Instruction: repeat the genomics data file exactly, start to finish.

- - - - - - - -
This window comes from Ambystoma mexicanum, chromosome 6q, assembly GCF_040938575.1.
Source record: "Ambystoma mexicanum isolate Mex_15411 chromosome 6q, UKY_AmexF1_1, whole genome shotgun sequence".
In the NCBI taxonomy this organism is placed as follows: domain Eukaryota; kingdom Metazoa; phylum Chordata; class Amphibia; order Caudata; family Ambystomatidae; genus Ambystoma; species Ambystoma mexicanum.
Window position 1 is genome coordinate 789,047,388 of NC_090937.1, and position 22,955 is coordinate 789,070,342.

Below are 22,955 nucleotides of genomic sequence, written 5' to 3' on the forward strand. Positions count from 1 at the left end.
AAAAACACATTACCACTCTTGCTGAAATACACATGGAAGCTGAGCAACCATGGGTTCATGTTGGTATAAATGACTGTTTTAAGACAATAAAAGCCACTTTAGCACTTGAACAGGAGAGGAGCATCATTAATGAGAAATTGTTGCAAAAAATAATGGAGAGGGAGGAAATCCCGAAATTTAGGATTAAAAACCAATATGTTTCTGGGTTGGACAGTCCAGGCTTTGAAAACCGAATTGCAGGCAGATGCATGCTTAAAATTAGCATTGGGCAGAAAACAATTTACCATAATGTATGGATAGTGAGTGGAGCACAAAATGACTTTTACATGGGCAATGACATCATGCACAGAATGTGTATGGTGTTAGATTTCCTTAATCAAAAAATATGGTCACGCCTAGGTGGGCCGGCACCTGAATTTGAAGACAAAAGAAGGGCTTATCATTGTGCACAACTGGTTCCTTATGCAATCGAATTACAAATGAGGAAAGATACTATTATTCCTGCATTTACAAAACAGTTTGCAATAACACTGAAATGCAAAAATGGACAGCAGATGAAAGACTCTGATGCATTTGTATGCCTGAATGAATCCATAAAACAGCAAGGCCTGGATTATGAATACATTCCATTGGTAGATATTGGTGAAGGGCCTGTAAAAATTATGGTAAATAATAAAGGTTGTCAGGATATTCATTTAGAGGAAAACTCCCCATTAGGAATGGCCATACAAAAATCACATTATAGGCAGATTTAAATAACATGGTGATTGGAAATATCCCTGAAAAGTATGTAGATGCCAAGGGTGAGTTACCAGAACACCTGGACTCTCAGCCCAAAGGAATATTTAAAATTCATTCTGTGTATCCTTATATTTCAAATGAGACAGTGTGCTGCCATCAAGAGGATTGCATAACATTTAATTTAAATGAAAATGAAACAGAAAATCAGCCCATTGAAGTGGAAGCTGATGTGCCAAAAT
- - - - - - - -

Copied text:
This window comes from Ambystoma mexicanum, chromosome 6q, assembly GCF_040938575.1.
Source record: "Ambystoma mexicanum isolate Mex_15411 chromosome 6q, UKY_AmexF1_1, whole genome shotgun sequence".
In the NCBI taxonomy this organism is placed as follows: domain Eukaryota; kingdom Metazoa; phylum Chordata; class Amphibia; order Caudata; family Ambystomatidae; genus Ambystoma; species Ambystoma mexicanum.
Window position 1 is genome coordinate 789,047,388 of NC_090937.1, and position 22,955 is coordinate 789,070,342.

Below are 22,955 nucleotides of genomic sequence, written 5' to 3' on the forward strand. Positions count from 1 at the left end.
AAAAACACATTACCACTCTTGCTGAAATACACATGGAAGCTGAGCAACCATGGGTTCATGTTGGTATAAATGACTGTTTTAAGACAATAAAAGCCACTTTAGCACTTGAACAGGAGAGGAGCATCATTAATGAGAAATTGTTGCAAAAAATAATGGAGAGGGAGGAAATCCCGAAATTTAGGATTAAAAACCAATATGTTTCTGGGTTGGACAGTCCAGGCTTTGAAAACCGAATTGCAGGCAGATGCATGCTTAAAATTAGCATTGGGCAGAAAACAATTTACCATAATGTATGGATAGTGAGTGGAGCACAAAATGACTTTTACATGGGCAATGACATCATGCACAGAATGTGTATGGTGTTAGATTTCCTTAATCAAAAAATATGGTCACGCCTAGGTGGGCCGGCACCTGAATTTGAAGACAAAAGAAGGGCTTATCATTGTGCACAACTGGTTCCTTATGCAATCGAATTACAAATGAGGAAAGATACTATTATTCCTGCATTTACAAAACAGTTTGCAATAACACTGAAATGCAAAAATGGACAGCAGATGAAAGACTCTGATGCATTTGTATGCCTGAATGAATCCATAAAACAGCAAGGCCTGGATTATGAATACATTCCATTGGTAGATATTGGTGAAGGGCCTGTAAAAATTATGGTAAATAATAAAGGTTGTCAGGATATTCATTTAGAGGAAAACTCCCCATTAGGAATGGCCATACAAAAATCACATTATAGGCAGATTTAAATAACATGGTGATTGGAAATATCCCTGAAAAGTATGTAGATGCCAAGGGTGAGTTACCAGAACACCTGGACTCTCAGCCCAAAGGAATATTTAAAATTCATTCTGTGTATCCTTATATTTCAAATGAGACAGTGTGCTGCCATCAAGAGGATTGCATAACATTTAATTTAAATGAAAATGAAACAGAAAATCAGCCCATTGAAGTGGAAGCTGATGTGCCAAAAT